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India must climate-proof its rural and urban infrastructure

We must take action to reduce its vulnerability to weather extremes using latest climate science and modelling simulations.

editorials Updated: Dec 19, 2018 07:19 IST

Hindustan Times
The venue for COP 24 UN Climate Change Conference, Katowice, Poland
The venue for COP 24 UN Climate Change Conference, Katowice, Poland(AP)
         

The Paris Rulebook adopted at the climate negotiations (COP24) in Katowice on Sunday is an opportunity for India to set its house in order. The Rulebook states that under Article 7 of the Paris Agreement, all signatories have to submit and update an adaptation communication periodically to the United Nations Framework Convention on Climate Change (UNFCCC). Adaptation essentially means anticipating the impact of climate change and making cities and villages resilient in the face of a 1.5 degree rise in global warming over pre-industrial levels by the early 2030s. The warming can be as high as 2 degrees for many parts of Asia, including India. India must use this opportunity to climate-proof its rural and urban infrastructure by adopting strategies that reduce the impact of droughts through forestry; use crop diversification with a focus on resilient varieties; promote and deliver agriculture and climate insurance: and adopt flood- and heat stress control in cities. India has already proposed using the Mahatma Gandhi National Rural Employment Guarantee Act to conduct drought-proofing and afforestation activities and the move has been applauded by climate scientists as it is expected to reach the most vulnerable populations across the country.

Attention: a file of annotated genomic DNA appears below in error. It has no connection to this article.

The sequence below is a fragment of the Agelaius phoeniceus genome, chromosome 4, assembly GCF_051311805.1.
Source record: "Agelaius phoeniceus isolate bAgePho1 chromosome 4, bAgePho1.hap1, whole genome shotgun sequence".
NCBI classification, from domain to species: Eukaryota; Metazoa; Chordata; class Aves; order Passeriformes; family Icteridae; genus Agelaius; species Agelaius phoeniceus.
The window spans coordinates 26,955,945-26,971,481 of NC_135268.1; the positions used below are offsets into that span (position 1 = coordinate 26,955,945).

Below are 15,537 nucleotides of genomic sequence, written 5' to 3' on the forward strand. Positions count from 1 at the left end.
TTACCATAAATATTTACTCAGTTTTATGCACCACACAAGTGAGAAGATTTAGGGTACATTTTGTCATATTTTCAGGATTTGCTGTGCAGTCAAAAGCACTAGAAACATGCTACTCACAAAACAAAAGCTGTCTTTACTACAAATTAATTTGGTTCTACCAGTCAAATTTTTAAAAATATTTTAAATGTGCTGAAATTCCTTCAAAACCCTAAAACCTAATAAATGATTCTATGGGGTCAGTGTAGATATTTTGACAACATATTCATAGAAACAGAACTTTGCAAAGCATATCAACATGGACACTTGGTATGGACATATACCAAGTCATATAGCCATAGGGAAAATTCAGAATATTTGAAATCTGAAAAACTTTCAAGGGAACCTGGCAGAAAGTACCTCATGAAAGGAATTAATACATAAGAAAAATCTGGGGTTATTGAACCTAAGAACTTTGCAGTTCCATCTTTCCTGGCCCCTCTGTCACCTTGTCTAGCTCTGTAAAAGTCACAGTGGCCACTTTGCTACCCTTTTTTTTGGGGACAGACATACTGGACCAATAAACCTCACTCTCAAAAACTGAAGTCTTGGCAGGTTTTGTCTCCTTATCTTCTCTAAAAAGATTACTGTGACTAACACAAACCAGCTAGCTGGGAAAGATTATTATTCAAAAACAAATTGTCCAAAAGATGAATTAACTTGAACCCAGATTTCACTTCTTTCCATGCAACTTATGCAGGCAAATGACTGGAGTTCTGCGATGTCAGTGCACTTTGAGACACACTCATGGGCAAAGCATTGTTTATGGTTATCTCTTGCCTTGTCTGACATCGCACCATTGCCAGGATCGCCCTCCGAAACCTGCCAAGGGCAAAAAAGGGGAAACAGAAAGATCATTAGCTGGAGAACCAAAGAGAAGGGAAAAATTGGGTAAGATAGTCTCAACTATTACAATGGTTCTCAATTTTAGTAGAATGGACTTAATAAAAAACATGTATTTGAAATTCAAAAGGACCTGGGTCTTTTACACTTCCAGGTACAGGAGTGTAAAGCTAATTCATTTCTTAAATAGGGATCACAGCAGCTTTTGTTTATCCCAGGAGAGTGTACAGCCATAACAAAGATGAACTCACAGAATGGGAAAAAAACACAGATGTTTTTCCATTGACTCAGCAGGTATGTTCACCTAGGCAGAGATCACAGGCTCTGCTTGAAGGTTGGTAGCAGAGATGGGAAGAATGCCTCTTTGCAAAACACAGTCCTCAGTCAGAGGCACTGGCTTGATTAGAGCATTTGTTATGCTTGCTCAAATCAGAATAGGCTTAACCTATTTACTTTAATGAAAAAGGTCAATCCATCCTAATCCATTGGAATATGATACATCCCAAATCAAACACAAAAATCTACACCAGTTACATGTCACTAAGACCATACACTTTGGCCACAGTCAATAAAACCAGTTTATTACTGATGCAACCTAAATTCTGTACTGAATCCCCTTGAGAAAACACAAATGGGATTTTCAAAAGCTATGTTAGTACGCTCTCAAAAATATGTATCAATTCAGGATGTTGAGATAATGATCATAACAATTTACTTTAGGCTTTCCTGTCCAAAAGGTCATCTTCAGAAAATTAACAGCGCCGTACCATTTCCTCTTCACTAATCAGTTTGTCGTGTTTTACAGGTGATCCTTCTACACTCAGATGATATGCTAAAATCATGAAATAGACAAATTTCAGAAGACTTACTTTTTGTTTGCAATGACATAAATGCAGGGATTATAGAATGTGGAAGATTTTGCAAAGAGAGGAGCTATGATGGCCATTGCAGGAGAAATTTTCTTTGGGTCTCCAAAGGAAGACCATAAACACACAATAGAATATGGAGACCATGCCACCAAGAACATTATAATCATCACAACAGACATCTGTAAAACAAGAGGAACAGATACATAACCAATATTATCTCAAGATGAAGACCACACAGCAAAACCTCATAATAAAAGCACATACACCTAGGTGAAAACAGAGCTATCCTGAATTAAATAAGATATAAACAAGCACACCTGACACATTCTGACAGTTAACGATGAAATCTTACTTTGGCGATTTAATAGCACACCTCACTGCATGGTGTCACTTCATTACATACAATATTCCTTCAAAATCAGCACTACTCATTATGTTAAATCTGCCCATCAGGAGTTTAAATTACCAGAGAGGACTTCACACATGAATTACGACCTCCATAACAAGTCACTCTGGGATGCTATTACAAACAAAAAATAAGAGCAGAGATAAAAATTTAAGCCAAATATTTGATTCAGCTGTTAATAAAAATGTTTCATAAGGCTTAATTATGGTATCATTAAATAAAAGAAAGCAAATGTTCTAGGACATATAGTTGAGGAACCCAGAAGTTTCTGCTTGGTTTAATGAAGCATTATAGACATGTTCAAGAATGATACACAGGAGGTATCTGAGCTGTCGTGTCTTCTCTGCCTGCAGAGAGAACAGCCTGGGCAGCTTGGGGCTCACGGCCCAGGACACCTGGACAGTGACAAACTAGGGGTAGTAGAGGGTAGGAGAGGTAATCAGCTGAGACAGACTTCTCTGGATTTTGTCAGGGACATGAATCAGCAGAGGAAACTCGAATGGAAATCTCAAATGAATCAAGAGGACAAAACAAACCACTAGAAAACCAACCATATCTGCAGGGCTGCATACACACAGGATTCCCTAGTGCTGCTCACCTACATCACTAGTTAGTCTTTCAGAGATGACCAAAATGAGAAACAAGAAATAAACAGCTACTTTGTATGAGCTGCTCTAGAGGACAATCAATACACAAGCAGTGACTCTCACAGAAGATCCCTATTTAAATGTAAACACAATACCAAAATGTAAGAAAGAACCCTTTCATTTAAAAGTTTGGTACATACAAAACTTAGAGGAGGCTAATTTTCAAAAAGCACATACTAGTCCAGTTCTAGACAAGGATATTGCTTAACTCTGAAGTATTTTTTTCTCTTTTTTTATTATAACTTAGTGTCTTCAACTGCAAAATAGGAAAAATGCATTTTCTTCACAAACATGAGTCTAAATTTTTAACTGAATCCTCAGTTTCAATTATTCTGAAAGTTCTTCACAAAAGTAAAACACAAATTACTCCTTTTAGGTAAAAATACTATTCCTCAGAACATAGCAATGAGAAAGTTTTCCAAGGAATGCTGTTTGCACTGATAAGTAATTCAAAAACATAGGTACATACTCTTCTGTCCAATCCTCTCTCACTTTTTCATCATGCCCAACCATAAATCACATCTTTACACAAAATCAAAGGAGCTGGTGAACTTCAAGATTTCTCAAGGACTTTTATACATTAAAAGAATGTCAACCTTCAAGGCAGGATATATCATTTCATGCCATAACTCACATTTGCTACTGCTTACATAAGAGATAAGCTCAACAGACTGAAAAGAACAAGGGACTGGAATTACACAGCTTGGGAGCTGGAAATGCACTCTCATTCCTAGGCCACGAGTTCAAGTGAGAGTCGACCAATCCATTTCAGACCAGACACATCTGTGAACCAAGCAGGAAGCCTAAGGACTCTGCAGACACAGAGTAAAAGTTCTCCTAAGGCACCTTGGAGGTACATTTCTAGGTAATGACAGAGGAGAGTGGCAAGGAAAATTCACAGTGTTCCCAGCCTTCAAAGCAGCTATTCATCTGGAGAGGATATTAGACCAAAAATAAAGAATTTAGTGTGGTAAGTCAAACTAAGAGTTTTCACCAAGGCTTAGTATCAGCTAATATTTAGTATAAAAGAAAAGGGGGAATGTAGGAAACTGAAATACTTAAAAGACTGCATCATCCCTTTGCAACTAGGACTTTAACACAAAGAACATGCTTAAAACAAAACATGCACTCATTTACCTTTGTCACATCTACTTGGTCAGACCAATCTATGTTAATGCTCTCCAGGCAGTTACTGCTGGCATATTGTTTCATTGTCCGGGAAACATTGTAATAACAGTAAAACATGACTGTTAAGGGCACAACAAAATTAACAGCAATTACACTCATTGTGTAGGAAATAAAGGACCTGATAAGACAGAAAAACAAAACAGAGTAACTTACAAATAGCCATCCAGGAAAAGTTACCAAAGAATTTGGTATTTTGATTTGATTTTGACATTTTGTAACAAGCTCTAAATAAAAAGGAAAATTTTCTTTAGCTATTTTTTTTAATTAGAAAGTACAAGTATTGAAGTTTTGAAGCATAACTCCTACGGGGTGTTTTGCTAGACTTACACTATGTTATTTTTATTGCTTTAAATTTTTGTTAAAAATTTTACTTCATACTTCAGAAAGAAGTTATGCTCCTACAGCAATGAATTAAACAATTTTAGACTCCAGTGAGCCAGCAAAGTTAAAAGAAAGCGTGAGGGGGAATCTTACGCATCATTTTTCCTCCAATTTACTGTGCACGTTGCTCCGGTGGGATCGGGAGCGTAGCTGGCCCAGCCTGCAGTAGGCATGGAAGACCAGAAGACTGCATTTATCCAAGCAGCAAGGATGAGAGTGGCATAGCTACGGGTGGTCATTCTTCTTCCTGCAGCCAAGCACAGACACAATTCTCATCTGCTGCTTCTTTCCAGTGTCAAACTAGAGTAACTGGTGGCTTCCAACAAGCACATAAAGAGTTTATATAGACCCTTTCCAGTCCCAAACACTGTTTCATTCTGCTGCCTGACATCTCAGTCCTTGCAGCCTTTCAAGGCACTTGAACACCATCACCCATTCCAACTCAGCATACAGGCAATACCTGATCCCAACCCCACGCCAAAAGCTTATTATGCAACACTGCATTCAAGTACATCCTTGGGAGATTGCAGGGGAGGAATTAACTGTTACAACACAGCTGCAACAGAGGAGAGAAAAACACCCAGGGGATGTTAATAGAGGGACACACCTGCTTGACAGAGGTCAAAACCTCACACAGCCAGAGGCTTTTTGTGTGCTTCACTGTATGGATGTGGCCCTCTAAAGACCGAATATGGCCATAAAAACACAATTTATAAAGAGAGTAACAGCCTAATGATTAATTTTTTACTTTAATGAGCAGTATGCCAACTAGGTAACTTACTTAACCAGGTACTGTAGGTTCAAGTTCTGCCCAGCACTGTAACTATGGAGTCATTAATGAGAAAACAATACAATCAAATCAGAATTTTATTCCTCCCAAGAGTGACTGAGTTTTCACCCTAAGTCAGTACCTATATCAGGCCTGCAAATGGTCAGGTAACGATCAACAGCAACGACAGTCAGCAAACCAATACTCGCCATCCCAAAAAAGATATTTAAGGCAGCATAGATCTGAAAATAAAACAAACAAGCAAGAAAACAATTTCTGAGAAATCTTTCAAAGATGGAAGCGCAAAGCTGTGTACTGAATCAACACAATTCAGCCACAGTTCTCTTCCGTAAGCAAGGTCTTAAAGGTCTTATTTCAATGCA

The Rulebook has also established a system to ensure developed nations deliver climate finance to developing countries. At COP24, parties agreed that new finance targets will be established from 2025, over the current target of mobilising $100 billion per year by 2020 to support developing countries. Developed countries have the choice to include all kinds of financial instruments— loans, grants, aids from public and private sources — to ensure the flow of funds, which has so far been slow and unpredictable. According to a report of the UNFCCC standing committee on finance, the total climate specific finance flows from developed countries in 2016 was $38 billion — less than 40% of the target. Money apart, countries such as India need to draft a strategy to use funds effectively to minimise the impact of climate change; In India, the Kerala floods of 2018, and the 2013 flash floods in Uttarakhand were both extreme weather events caused by climate change .

The India Meteorological Department recently acknowledged that the country is facing climate change-led aberrations in long-term meteorological trends, with a sharp rise in ‘extremely heavy rainfall’ events and the number of ‘dry days’ in the past few decades. Instead of wearing blinkers like the oil-rich nations that include Saudi Arabia, Kuwait, Russia and the US did at COP24, India must take action to reduce its vulnerability to weather extremes using latest climate science and modelling simulations.

First Published: Dec 19, 2018 07:19 IST

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